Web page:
The historic Peace Tower stands at 302 feet and 6 inches tall and includes 270 gargoyles and other ornamental designs. After years of harsh weather conditions and inevitable erosion, the copper sheet metal roofing covering the Peace Tower needed thorough restoration.
This extensive sheet metal restoration work required the entire removal of the existing copper and sheet metal components. Once removed, a new air-vapour barrier and new wood battens were installed to get the structure up to modern safety codes. The original copper roofing was reworked to include newer seaming methods, and then reinstalled on the tower. The decorative copper cresting atop the tower was also removed and repaired to fix broken solder joints before being reinstalled.
For this project, we used both 20- and 24-ounce copper sheets to match with the original materials that were reworked. All new and restored roofing was installed in the “batten seam” style. For more information on the sheet metal restoration on the Peace Tower, view the images below or contact us at Heather & Little today!
The National Library of Canada or Library of Parliament (built 1859-1876) is inspired by the British Museum Reading Room in London, England. It was built as a separate area of the Centre Block and attached by a corridor. Known for its unique round shape that houses multiple galleries, the archival records of the Government of Canada and over 600,000 items, it has been plagued with difficulties, requiring repeated renovations. A fire in 1916 almost permanently destroyed it and fire struck again in 1952. In February of 2002, the Library of Parliament was closed as work began on a thorough restoration including roof and building envelope, masonry, systemic upgrades, and mechanical restoration. Competitive tendering ensued, and Heather & Little won the bid to restore this outstanding structure.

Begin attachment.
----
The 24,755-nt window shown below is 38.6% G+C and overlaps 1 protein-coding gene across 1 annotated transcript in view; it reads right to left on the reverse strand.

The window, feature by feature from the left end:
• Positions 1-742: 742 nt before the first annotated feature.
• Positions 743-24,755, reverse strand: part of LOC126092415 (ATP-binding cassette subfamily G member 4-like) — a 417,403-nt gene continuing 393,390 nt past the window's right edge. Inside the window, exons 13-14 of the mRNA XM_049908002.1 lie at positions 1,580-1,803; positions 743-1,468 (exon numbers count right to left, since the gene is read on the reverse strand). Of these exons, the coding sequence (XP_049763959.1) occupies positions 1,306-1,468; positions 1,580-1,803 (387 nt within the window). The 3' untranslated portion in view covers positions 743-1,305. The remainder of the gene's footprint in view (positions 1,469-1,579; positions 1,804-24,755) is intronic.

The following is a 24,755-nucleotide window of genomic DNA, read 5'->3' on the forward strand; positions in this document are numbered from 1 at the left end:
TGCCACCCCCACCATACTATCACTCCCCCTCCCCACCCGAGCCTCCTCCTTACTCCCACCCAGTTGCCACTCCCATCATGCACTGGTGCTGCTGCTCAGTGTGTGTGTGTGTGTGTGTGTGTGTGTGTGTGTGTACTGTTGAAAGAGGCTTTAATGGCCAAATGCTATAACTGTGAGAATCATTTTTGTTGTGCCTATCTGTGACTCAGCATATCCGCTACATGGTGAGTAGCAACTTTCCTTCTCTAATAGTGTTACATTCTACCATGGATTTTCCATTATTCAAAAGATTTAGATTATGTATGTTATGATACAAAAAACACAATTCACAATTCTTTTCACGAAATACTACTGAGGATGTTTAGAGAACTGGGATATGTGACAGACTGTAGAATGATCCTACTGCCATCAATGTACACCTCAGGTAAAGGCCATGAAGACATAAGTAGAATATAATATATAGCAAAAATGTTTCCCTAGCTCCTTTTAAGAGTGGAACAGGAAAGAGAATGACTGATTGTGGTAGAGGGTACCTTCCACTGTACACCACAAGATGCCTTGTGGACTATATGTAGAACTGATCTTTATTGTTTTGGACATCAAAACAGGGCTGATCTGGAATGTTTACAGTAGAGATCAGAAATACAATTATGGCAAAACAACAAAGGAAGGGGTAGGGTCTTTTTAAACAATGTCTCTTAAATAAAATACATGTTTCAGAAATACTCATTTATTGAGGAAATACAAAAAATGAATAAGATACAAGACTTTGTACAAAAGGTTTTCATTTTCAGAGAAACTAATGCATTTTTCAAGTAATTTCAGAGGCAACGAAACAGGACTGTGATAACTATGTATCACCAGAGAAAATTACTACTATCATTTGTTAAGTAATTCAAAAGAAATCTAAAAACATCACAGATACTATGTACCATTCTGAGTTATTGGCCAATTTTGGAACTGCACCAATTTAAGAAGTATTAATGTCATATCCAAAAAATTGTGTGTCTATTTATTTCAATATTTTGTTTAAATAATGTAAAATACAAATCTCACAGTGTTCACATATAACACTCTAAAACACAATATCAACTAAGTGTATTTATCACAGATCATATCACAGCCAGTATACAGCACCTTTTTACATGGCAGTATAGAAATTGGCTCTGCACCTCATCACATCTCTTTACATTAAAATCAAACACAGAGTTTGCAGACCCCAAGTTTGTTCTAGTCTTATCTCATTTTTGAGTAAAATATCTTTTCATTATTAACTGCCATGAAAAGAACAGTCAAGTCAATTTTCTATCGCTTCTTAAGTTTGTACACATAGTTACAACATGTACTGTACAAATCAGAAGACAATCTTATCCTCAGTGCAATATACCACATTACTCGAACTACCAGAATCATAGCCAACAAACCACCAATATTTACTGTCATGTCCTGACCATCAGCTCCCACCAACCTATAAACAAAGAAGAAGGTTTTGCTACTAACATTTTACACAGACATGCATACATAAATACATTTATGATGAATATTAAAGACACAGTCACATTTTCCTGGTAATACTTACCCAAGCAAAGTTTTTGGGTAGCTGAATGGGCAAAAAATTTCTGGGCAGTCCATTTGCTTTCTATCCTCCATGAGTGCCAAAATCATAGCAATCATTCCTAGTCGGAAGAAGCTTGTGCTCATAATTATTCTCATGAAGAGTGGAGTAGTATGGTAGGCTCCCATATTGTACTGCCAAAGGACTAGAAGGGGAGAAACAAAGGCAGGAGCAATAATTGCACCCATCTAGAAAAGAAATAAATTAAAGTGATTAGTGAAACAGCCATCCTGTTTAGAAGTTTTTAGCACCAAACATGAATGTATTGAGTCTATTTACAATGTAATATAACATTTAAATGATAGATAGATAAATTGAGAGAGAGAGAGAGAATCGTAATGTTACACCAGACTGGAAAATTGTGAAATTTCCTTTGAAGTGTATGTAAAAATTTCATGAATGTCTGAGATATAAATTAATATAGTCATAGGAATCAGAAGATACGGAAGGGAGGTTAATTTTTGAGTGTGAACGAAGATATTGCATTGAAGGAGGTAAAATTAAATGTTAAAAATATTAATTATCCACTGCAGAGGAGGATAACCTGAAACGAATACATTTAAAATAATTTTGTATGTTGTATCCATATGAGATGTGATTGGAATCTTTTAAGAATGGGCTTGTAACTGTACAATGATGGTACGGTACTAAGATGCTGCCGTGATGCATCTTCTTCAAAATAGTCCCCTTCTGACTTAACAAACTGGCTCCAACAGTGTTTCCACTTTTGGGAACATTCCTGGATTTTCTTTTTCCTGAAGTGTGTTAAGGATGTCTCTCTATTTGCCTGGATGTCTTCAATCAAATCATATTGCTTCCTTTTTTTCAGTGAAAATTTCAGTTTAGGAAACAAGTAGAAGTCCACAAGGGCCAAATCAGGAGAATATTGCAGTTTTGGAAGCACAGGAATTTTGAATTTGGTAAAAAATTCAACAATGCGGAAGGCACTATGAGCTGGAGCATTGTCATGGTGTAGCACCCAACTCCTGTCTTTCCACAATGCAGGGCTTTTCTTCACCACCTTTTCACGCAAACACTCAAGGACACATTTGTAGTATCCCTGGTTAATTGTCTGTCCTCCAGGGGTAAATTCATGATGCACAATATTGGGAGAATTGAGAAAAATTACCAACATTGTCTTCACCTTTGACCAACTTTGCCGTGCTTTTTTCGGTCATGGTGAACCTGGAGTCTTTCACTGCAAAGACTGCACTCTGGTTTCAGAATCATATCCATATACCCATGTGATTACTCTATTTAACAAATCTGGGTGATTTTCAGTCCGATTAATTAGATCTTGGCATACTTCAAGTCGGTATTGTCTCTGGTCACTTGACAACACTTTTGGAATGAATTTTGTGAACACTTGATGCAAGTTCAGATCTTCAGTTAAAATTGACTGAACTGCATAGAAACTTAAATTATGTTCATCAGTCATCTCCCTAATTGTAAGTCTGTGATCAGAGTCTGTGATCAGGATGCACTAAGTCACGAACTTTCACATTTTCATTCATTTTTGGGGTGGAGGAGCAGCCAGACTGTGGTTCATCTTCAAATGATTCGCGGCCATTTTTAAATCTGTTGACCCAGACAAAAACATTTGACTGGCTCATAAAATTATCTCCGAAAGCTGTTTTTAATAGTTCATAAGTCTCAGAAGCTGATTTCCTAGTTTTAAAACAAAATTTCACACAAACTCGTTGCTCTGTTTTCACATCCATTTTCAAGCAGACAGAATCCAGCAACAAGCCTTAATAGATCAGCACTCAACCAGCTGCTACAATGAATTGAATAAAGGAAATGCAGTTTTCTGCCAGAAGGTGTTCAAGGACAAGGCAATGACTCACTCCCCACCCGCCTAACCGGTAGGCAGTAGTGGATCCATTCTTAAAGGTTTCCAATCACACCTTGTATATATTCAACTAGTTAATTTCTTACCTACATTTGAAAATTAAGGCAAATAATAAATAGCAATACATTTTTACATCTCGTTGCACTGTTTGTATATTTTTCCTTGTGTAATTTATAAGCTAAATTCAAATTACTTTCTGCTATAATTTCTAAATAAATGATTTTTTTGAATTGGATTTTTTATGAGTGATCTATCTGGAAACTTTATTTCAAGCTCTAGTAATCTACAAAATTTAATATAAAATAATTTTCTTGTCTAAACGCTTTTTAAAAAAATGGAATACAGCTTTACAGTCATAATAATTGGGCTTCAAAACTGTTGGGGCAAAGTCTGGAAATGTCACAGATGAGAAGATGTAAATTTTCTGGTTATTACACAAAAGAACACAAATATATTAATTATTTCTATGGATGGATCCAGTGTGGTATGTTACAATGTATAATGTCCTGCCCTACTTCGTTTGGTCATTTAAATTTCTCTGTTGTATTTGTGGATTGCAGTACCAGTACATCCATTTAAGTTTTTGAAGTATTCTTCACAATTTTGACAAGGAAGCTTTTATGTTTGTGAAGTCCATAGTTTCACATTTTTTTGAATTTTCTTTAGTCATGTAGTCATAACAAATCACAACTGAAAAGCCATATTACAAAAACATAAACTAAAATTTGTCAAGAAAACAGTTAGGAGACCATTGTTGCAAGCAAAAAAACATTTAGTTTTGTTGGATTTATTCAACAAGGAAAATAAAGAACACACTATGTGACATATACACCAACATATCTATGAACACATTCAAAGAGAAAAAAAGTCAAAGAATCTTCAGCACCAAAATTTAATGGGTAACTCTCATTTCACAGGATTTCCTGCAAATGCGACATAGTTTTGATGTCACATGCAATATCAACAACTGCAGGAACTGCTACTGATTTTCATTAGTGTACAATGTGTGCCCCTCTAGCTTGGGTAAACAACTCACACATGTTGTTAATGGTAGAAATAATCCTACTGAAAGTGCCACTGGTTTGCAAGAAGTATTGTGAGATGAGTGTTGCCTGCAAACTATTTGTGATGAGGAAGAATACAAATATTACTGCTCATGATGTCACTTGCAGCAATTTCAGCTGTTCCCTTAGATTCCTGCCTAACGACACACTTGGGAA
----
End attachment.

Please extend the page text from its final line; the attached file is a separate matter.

The restoration of the library involved stripping the entire roof assembly to the structural steel framing, and installing new steel deck, vapour barrier, insulation, and plywood decking. The new copper roofing was performed in 20-oz copper, 8-pound lead sheet, lead-coated copper, and Monel metal roofing (a nickel/copper alloy) sheet metal chosen because of its workability.
Approximately 1,390 square metres of materials were used to replace both the galvanized iron and lead-coated copper. Another 110 square metres of 1.2-mm stainless steel were used to fabricate built-in stainless rain gutters. Heather & Little installed sheet metal that had been hand break formed in our shop. Roof structures that were clad in this project included the lantern walls, lantern windows, upper flying buttresses, and pinnacles. As well, we fabricated and installed buttress cap flashing, and main roof ribs and installed a plate bronze snow arrest systems and Kalamein windows clad with monel sheet metal.
Decorative embellishments were also under our purview, including fabricating and installing cornice, the restoration of all cast iron railings and weathervanes, reproduction of ornamental copper finials.
This project was not only a great success, but it was awarded with a North American Copper in Architecture Award (NACIA).
To learn more about the Library of Parliament roof restoration, view the images below.